U.S. Customs and Border Protection ordered medical checks on every child in its custody Tuesday after an 8-year-old boy from Guatemala died in New Mexico, marking the second death of an immigrant child in the agency’s care this month. (Dec. 26)
Secretary of Homeland Security Kirstjen Nielsen on Wednesday called the death on Christmas Eve of an 8-year-old Guatemalan boy in federal detention a “deeply concerning and heartbreaking” tragedy and cited U.S. immigration system failings for a growing border crisis.
The top Trump administration border security official spoke out after directing a series of actions to care for undocumented immigrants taken into custody after illegal Mexican-U.S. crossings. The moves include U.S. Customs and Border Protection medical exams for all children it holds in custody.
The statement and actions marked the latest federal response to the death of the boy identified by Guatemalan officials as Felipe Gómez Alonzo. He was pronounced dead at 11:48 p.m. MST on Monday after he fell ill while held in CBP custody with his father, Agustín Gomez.
Felipe was the second immigrant child to die while in federal detention this month.
In a statement to the El Paso Times, BorderRAC Executive Director Wanda Helgesen said that as of Wednesday morning, 450 minors had been screened at regional medical facilities in the Border Patrol’s El Paso sector, which includes New Mexico.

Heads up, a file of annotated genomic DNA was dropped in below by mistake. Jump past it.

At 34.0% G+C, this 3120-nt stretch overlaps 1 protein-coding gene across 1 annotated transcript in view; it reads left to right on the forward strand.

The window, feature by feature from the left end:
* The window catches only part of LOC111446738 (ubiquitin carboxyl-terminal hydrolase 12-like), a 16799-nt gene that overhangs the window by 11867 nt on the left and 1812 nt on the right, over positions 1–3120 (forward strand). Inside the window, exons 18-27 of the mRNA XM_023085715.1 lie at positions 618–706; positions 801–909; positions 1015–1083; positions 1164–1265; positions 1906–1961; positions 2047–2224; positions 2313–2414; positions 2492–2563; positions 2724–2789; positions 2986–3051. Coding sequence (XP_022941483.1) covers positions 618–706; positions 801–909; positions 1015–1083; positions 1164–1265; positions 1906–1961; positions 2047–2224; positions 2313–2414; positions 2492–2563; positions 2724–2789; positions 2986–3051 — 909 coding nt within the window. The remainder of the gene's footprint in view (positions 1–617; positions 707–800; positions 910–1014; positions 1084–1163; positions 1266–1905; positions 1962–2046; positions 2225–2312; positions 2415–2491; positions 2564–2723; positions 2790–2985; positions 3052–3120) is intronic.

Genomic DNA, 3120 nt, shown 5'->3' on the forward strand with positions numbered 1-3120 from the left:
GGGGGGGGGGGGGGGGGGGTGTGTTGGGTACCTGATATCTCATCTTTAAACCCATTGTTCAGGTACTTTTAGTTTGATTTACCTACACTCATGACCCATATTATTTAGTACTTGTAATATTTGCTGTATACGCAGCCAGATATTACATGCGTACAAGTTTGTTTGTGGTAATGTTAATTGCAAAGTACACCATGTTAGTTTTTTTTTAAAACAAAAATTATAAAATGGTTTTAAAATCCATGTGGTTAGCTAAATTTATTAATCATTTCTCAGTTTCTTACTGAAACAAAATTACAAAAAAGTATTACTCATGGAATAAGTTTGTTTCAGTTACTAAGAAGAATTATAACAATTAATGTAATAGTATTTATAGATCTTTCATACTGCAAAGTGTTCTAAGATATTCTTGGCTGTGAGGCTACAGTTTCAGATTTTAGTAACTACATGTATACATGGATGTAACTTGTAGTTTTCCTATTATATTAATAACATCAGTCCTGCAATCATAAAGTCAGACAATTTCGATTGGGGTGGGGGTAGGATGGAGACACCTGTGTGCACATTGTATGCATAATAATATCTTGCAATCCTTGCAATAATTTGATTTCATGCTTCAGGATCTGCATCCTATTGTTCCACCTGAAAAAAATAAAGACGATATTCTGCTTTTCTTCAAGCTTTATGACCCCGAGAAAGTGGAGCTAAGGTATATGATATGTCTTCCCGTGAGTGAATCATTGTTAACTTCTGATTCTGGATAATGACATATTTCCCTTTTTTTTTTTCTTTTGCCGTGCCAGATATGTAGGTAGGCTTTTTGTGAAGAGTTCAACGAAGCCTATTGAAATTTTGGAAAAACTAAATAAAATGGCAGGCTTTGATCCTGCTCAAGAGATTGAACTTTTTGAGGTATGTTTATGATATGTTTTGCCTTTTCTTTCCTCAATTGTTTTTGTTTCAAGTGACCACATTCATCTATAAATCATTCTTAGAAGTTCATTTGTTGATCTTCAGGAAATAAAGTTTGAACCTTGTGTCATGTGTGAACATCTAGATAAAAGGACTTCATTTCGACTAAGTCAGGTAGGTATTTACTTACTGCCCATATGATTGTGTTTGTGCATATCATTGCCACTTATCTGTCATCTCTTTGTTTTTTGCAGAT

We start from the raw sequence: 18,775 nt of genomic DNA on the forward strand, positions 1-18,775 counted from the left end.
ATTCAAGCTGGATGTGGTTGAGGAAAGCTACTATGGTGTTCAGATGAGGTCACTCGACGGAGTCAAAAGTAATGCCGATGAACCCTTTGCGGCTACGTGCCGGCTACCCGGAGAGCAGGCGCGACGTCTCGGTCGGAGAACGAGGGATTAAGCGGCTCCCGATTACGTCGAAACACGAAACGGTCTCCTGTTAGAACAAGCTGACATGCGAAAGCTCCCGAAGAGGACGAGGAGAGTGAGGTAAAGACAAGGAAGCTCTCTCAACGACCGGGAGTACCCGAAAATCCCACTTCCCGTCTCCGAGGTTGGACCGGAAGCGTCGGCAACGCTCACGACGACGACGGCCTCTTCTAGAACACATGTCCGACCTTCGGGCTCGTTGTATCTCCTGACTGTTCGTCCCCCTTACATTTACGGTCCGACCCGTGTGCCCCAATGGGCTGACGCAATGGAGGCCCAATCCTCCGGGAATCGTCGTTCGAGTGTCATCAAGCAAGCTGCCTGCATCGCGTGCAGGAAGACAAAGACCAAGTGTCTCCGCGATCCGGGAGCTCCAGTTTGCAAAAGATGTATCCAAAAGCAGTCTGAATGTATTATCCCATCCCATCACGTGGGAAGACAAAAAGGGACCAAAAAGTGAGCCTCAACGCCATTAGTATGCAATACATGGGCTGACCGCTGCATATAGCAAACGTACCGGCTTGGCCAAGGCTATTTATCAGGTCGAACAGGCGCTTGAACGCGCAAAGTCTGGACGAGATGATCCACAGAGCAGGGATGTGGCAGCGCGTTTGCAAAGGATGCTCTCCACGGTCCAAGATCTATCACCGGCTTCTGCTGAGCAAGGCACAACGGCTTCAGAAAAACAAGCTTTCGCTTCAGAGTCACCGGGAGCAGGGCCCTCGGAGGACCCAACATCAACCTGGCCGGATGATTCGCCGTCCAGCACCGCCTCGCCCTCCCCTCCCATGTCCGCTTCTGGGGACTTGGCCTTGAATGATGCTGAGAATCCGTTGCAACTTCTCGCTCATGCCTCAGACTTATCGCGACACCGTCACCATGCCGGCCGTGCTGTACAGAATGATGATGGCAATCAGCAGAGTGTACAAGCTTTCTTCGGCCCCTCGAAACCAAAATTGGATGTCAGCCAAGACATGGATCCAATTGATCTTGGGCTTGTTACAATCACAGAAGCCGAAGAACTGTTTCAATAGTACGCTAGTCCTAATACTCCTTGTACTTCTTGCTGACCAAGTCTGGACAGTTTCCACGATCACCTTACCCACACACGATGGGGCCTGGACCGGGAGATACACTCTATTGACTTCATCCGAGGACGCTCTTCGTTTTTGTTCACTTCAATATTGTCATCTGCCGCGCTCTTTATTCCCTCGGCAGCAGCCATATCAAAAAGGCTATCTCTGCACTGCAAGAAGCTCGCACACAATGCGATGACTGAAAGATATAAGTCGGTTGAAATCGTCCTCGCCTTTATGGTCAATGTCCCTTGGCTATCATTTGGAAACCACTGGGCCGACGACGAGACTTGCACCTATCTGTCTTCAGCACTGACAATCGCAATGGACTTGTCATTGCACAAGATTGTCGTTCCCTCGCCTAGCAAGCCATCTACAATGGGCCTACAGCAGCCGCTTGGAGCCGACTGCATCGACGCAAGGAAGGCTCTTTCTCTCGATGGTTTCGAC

Details on the specific number of migrant patients at each facility were not available late Wednesday.
Nielsen’s formal statement cited a recent jump in illegal border crossings by immigrant families and unaccompanied children. CBP apprehensions in those categories rose 86 percent – more than 68,000 family units and almost 14,000 unaccompanied children – over last year’s totals for the most recent two months along the Southwest border, she said.
“Our system has been pushed to a breaking point by those who seek open borders. Smugglers, traffickers and their own parents put these minors at risk by embarking on the dangerous and arduous journey north,” Nielsen said.
“This crisis is exacerbated by the increase in persons who are entering our custody suffering from severe respiratory illnesses or exhibit some other illness upon apprehension,” she said. “Given the remote locations of their illegal crossing and the lack of resources, it is even more difficult for our personnel to be first responders.”